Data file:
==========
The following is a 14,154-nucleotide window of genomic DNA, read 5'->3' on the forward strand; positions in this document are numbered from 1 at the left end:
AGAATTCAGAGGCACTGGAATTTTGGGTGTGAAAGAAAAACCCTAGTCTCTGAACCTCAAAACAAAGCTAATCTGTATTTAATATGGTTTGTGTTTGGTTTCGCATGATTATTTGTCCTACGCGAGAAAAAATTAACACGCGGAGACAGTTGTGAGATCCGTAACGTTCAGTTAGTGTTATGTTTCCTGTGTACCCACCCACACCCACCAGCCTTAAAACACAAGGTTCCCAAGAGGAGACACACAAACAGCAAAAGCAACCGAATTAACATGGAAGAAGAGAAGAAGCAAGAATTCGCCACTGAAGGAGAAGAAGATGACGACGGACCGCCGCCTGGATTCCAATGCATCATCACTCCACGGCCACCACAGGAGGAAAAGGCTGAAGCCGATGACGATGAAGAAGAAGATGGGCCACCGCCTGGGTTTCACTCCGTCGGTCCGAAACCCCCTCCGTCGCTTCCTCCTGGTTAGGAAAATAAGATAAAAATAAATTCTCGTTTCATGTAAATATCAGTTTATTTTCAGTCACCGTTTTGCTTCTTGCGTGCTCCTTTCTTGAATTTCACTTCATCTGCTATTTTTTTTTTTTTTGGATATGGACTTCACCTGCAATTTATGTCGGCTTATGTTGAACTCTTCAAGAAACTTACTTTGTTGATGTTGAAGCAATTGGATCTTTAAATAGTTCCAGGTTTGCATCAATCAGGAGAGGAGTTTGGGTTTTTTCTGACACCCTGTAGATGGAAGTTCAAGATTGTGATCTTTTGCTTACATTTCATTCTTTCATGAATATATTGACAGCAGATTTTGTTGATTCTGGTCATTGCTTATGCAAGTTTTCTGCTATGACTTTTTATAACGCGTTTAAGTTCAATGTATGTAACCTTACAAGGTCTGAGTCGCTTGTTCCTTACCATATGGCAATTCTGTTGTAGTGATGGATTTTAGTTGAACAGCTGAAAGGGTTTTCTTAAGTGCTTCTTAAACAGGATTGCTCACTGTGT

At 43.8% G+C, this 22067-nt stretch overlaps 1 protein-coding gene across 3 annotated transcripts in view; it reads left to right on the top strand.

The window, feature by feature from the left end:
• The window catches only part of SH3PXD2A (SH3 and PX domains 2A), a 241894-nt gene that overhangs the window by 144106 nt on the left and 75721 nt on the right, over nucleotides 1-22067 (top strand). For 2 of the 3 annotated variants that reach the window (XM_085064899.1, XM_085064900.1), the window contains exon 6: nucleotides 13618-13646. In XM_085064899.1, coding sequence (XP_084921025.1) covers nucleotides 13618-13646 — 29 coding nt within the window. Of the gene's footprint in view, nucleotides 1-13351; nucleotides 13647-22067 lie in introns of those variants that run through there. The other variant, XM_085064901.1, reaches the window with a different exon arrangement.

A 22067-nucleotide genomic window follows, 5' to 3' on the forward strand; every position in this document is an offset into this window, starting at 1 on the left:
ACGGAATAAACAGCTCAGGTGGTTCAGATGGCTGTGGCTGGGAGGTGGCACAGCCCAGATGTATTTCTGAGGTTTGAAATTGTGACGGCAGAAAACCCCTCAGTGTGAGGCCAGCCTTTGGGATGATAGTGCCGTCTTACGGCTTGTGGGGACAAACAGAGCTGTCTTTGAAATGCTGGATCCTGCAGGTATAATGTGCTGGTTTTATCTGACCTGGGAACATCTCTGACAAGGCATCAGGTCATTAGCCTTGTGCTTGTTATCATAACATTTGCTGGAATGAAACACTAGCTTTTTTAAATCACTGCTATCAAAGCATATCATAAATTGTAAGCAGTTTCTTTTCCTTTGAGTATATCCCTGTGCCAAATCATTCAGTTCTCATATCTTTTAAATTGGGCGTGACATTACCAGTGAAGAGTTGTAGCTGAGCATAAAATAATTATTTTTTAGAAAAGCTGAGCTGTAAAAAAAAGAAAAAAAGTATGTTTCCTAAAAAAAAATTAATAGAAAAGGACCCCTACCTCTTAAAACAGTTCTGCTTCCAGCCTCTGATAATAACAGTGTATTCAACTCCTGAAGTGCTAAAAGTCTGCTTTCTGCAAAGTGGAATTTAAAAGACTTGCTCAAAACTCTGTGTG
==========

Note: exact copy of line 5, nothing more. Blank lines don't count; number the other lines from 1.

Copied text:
• The window catches only part of SH3PXD2A (SH3 and PX domains 2A), a 241894-nt gene that overhangs the window by 144106 nt on the left and 75721 nt on the right, over nucleotides 1-22067 (top strand). For 2 of the 3 annotated variants that reach the window (XM_085064899.1, XM_085064900.1), the window contains exon 6: nucleotides 13618-13646. In XM_085064899.1, coding sequence (XP_084921025.1) covers nucleotides 13618-13646 — 29 coding nt within the window. Of the gene's footprint in view, nucleotides 1-13351; nucleotides 13647-22067 lie in introns of those variants that run through there. The other variant, XM_085064901.1, reaches the window with a different exon arrangement.